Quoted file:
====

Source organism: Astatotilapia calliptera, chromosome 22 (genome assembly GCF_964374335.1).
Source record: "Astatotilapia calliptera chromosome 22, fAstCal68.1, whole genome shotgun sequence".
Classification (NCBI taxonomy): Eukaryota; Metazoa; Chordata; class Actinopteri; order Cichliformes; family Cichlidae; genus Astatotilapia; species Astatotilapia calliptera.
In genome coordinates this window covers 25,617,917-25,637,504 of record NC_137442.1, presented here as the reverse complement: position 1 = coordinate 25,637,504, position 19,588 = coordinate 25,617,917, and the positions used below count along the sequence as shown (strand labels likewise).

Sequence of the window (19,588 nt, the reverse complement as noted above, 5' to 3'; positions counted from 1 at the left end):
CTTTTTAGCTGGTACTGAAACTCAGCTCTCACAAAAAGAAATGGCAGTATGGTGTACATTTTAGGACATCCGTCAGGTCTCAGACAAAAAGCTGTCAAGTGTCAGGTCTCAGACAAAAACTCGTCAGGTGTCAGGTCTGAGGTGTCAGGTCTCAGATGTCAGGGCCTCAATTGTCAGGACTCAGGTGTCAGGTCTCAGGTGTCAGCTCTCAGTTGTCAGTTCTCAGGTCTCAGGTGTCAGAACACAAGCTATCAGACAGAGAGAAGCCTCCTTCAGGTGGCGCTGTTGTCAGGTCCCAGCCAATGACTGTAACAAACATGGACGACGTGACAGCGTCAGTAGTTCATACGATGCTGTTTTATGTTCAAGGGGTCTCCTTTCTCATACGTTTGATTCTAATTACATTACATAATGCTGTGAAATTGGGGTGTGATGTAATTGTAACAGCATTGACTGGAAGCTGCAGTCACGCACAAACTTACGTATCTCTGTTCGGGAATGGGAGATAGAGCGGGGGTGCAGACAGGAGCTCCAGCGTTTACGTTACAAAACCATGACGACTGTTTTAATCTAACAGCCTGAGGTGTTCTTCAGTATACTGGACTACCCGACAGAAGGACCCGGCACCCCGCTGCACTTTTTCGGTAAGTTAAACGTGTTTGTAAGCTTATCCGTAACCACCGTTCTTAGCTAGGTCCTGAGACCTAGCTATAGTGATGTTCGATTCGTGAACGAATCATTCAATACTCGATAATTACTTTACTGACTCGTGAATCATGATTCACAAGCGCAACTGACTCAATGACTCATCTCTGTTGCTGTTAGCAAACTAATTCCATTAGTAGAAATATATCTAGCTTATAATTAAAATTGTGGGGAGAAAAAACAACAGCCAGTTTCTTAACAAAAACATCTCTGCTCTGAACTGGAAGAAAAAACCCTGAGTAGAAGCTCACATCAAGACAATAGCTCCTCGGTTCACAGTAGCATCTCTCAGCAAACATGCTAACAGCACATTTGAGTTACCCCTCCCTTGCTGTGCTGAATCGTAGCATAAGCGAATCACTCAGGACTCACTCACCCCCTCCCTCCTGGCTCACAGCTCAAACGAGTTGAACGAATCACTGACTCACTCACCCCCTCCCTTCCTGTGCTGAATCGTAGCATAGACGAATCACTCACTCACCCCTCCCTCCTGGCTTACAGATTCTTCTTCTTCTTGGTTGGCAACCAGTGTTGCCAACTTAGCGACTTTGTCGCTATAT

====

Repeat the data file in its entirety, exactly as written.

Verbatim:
Source organism: Astatotilapia calliptera, chromosome 22 (genome assembly GCF_964374335.1).
Source record: "Astatotilapia calliptera chromosome 22, fAstCal68.1, whole genome shotgun sequence".
Classification (NCBI taxonomy): Eukaryota; Metazoa; Chordata; class Actinopteri; order Cichliformes; family Cichlidae; genus Astatotilapia; species Astatotilapia calliptera.
In genome coordinates this window covers 25,617,917-25,637,504 of record NC_137442.1, presented here as the reverse complement: position 1 = coordinate 25,637,504, position 19,588 = coordinate 25,617,917, and the positions used below count along the sequence as shown (strand labels likewise).

Sequence of the window (19,588 nt, the reverse complement as noted above, 5' to 3'; positions counted from 1 at the left end):
CTTTTTAGCTGGTACTGAAACTCAGCTCTCACAAAAAGAAATGGCAGTATGGTGTACATTTTAGGACATCCGTCAGGTCTCAGACAAAAAGCTGTCAAGTGTCAGGTCTCAGACAAAAACTCGTCAGGTGTCAGGTCTGAGGTGTCAGGTCTCAGATGTCAGGGCCTCAATTGTCAGGACTCAGGTGTCAGGTCTCAGGTGTCAGCTCTCAGTTGTCAGTTCTCAGGTCTCAGGTGTCAGAACACAAGCTATCAGACAGAGAGAAGCCTCCTTCAGGTGGCGCTGTTGTCAGGTCCCAGCCAATGACTGTAACAAACATGGACGACGTGACAGCGTCAGTAGTTCATACGATGCTGTTTTATGTTCAAGGGGTCTCCTTTCTCATACGTTTGATTCTAATTACATTACATAATGCTGTGAAATTGGGGTGTGATGTAATTGTAACAGCATTGACTGGAAGCTGCAGTCACGCACAAACTTACGTATCTCTGTTCGGGAATGGGAGATAGAGCGGGGGTGCAGACAGGAGCTCCAGCGTTTACGTTACAAAACCATGACGACTGTTTTAATCTAACAGCCTGAGGTGTTCTTCAGTATACTGGACTACCCGACAGAAGGACCCGGCACCCCGCTGCACTTTTTCGGTAAGTTAAACGTGTTTGTAAGCTTATCCGTAACCACCGTTCTTAGCTAGGTCCTGAGACCTAGCTATAGTGATGTTCGATTCGTGAACGAATCATTCAATACTCGATAATTACTTTACTGACTCGTGAATCATGATTCACAAGCGCAACTGACTCAATGACTCATCTCTGTTGCTGTTAGCAAACTAATTCCATTAGTAGAAATATATCTAGCTTATAATTAAAATTGTGGGGAGAAAAAACAACAGCCAGTTTCTTAACAAAAACATCTCTGCTCTGAACTGGAAGAAAAAACCCTGAGTAGAAGCTCACATCAAGACAATAGCTCCTCGGTTCACAGTAGCATCTCTCAGCAAACATGCTAACAGCACATTTGAGTTACCCCTCCCTTGCTGTGCTGAATCGTAGCATAAGCGAATCACTCAGGACTCACTCACCCCCTCCCTCCTGGCTCACAGCTCAAACGAGTTGAACGAATCACTGACTCACTCACCCCCTCCCTTCCTGTGCTGAATCGTAGCATAGACGAATCACTCACTCACCCCTCCCTCCTGGCTTACAGATTCTTCTTCTTCTTGGTTGGCAACCAGTGTTGCCAACTTAGCGACTTTGTCGCTATAT